By: Big R Bridge
Bridge No. HAN-075-1713 carries I-75 traffic over an abandoned railroad bed north of the Blanchard River on the west side of Findlay, Ohio. The existing bridge was constructed in 1989, consisted of three spans totaling 140 ft and carried two lanes of traffic in each direction. The bridge was scheduled to be replaced along with several other bridges on the I-75 corridor through Findlay to add a travel lane in each direction.
Factors considered when evaluating bridge replacement options included service life, resilience, maintenance costs, staged construction, structural capacity, and hydraulic capacity, among others. The area of the project is relatively flat and prone to flooding. I-75 is constructed on high ground and the abandoned railroad bed below the bridge provided a conduit for relief when flooding occurs. It was important to maintain this condition with the replacement bridge. It was important to minimize traffic disruptions during construction, so a phased approach was needed for the new bridge. Deicing salts are frequently used on the roadway and considerations needed to be made during design to ensure minimum service life requirements were met. I-75 is a major freight corridor extending from the Canadian border at the Upper Peninsula of Michigan to Miami, Florida and there was a desire for the new bridge to accommodate current and future truck loading requirements. Bridge inspection and maintenance costs are a financial challenge for all state DOTs and it was important that the new bridge provide a simple and economic solution.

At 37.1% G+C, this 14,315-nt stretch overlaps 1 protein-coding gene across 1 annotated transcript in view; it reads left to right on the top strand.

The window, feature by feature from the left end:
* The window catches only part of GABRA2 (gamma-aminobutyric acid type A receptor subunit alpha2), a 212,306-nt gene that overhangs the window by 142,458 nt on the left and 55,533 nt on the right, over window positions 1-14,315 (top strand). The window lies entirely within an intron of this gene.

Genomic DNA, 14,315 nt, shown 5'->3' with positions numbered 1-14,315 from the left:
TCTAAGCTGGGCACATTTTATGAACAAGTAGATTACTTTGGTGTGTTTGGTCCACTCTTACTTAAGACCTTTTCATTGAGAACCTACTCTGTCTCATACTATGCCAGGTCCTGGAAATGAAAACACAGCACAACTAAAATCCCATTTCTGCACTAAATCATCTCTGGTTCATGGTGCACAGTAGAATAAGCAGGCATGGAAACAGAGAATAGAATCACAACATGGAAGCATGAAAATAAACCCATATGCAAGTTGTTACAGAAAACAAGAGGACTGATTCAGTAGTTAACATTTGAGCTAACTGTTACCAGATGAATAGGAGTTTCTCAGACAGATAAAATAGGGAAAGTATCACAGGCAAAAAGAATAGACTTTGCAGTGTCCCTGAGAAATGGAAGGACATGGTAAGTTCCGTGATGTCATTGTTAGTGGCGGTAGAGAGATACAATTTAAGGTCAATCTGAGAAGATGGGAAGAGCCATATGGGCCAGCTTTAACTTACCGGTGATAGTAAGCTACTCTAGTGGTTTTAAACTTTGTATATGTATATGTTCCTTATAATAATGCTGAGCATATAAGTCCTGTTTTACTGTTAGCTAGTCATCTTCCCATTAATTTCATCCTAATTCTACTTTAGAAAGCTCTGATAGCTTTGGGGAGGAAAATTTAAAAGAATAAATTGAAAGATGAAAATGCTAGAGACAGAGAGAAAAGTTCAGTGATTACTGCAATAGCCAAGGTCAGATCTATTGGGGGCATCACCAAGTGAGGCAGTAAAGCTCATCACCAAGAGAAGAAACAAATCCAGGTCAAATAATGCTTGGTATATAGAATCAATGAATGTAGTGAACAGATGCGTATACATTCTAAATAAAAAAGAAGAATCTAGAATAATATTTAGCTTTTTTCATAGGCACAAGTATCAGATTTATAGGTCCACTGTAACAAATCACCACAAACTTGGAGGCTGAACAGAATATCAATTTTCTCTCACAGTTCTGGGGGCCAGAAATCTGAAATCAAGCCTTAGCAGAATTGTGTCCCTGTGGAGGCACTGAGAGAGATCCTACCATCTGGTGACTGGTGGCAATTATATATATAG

The 41 ft span x 21’1″ span deep corrugated galvanized steel buried bridge provided by Big R Bridge met all of the design, performance, hydraulic, maintenance, and overall cost requirements. The buried bridge was sized to meet the site hydraulic requirements and fit below the existing bridge to provide an accelerated bridge construction (ABC) solution and allow for staged construction. A portion of the structure was constructed adjacent to the existing bridge and then pulled into place below the bridge. The remaining portions of the buried bridge were constructed in place. After construction of head walls at both ends of the structure, the structure was backfilled in stages as I-75 traffic lanes were moved to travel over the buried bridge to accommodate removal of the exist bridge. The Ohio DOT opted to apply an asphalt coating to the exterior of the structure to provide secondary protection from deicing salts. The structure was easily able to accommodate the HL93 design loading by taking advantage of the benefits of soil-structure interaction, with reserve capacity for increased future loading. Elimination of the the bridge deck, approach slabs, and all other features associated with traditional bridge spans and decks significantly reduced inspection and maintenance costs. Future maintenance will consist of typical maintenance associated with the roadway and removal of unwanted vegetation below the structure, resulting in significant long term savings. This was the largest span deep corrugated buried bridge replacement below an interstate highway in the United States and the first such structure designed and specified by the Ohio DOT.
For more information on this and the many other benefits of Corrugated Steel Pipe, contact us by calling (972) 850-1907 or visiting NCSPA.org.